Rx – Aggregate vs. Scan


Rx – Aggregate vs. Scan

this post will focus on 2 Rx operators Aggregate and Scan.

Rx, Reactive extension, aggregate, scan, Iobservable, IObserver

both Aggregate and Scan are dealing with event stream accumulation, the only difference is that Aggregate produce single result (upon the stream completion)
and Scan present an ongoing runtime accumulation which react for each OnNext.

both operators has 2 overloads with the same signature:

Code Snippet
  1. IObservable<TSource> Aggregate<TSource>(
  2.     this IObservable<TSource> source,
  3.     Func<TSource, TSource, TSource> accumulator);
  5. IObservable<TSource> Scan<TSource>(
  6.     this IObservable<TSource> source,
  7.     Func<TSource, TSource, TSource> accumulator);
  9. IObservable<TAccumulate> Aggregate<TSource, TAccumulate>(
  10.     this IObservable<TSource> source,
  11.     TAccumulate seed,
  12.     Func<TAccumulate, TSource, TAccumulate> accumulator);
  14. IObservable<TAccumulate> Scan<TSource, TAccumulate>(
  15.     this IObservable<TSource> source,
  16.     TAccumulate seed,
  17.     Func<TAccumulate, TSource, TAccumulate> accumulator);

the first overload (line 1,5) gets a simple accumulation Func<T,T,T> which get the previous accumulated value and the current value as parameters and should return new accumulated value (on the first accumulation the previous accumulated value will be default(T)).

the second overload define a seed value for the first accumulation and a Func<TAccumulate, TSource, TAccumulate> which get the previous accumulated value and the current value as parameters and should return new accumulated value.
notice that the accumulated value type can be different from the current value.

for example the following stream:

Code Snippet
  1. var xs = Observable.Range(1, 10);
  3. var result = xs.Aggregate((acc, i) => acc + i);
  4. result.ForEach(item => Console.WriteLine(item));

will project a single result (55).

while the Scan version:

Code Snippet
  1. var xs = Observable.Range(1, 10);
  3. var result = xs.Scan((acc, i) => acc + i);
  4. result.ForEach(item => Console.WriteLine(item));

will project each accumulation interval:


both operator can become very handy within a Window operator.

for more information about the Window operator see this post.

for example, you may want to accumulate stream of customers which enter a store on per hour base.

you can use the Window operator combine with the Aggregate operator to get per hour report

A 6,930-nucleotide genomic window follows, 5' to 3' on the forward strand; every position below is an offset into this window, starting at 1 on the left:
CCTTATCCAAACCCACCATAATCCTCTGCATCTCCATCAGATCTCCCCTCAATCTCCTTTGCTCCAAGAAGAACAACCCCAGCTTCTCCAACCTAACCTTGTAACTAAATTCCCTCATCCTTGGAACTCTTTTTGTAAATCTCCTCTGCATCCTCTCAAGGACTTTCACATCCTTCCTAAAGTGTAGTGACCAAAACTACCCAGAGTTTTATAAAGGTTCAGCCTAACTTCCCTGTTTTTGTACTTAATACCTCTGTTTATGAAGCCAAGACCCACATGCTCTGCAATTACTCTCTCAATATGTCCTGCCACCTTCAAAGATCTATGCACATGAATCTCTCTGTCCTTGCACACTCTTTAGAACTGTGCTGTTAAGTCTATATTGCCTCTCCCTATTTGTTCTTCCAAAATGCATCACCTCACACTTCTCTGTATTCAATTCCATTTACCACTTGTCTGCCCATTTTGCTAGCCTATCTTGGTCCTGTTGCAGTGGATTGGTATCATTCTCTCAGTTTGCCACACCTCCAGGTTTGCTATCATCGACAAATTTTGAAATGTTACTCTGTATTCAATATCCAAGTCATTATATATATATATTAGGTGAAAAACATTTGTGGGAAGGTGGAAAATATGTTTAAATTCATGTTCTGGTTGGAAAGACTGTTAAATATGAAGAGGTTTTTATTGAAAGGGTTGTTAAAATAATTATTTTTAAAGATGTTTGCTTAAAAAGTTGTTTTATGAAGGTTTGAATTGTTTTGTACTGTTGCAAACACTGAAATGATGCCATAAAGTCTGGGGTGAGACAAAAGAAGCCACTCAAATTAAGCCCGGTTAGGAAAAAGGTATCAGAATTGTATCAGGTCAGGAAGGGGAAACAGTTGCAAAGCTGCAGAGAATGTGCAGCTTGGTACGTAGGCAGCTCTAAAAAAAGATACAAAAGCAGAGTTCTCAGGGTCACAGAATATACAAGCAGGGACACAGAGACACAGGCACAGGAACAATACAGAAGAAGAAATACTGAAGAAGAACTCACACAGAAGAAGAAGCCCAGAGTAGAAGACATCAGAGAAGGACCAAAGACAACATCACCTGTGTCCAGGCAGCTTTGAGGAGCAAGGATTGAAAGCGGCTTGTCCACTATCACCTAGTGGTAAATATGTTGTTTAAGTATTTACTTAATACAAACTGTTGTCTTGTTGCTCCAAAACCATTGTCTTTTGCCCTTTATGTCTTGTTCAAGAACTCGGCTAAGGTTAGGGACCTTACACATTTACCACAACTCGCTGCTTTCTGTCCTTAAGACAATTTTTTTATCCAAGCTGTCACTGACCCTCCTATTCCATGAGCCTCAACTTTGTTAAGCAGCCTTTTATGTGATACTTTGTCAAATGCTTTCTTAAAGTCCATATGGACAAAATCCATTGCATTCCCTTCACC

or using the Window combine with the Scan operation to get continues report per hour (it will let you to react immediately for a live data, for example you can react when more then 100 customer were enter the store within un hour or less).

the following code will demonstrate the aggregate scenario, but I should warn you, you are now stepping into some dark art code (which is the result of some concurrency behavior which I personally hope that the Rx team will address in the future in more intuitive way).

I consider to to add a few operator in future version of Rx Contrib which will handle this task more intuitively.

and I will also post a work-through series of how to use the Rx Contrib libraries.

what you will see is not the most intuitive code snippet but it is what you need in order to get the job done.

Code Snippet
  1. var storeStreamMock = Observable.Generate<Random, Unit>(
  2.     new Random(),   // random object
  3.     rnd => true,    // continue forever (exit term)
  4.     rnd => rnd,     // next iteration value (ignored)
  5.     rnd => Unit.Default, // projection (allways project Unit.Default)
  6.     rnd => TimeSpan.FromMilliseconds(rnd.Next(10, 100))); // deley between iterations
  8. IObservable<Task<int>> accStream =
  9.     from win in storeStreamMock.Window(TimeSpan.FromSeconds(1))
  10.     select win.Aggregate(0, (acc, cur) => acc + 1).ToTask();
  12. accStream
  13.     .ObserveOn(Scheduler.TaskPool)
  14.     .ForEach(item =>
  15.         Console.WriteLine(item.Result));


line 1-6 are generating a mock of store observable by using the Generate factory, you can completely ignore this part.

at line 9 we define a window of 5 second.

line 10 define the aggregation and export the aggregated value into a Task (TPL).

it is part of the dark art, otherwise we will end up with blocking and contentions.

the last part of the dark art is that you should process the result within the subscribe in parallel (line 13).

you can find different suggestion of how to complete such task in this thread.


both Scan and Aggregate are a very useful operators,

but you should be careful while using it within a Window. 

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one comment

  1. infigmapema2013/11/18 ב 21:44

    I come here from Google, it is impressive of your post.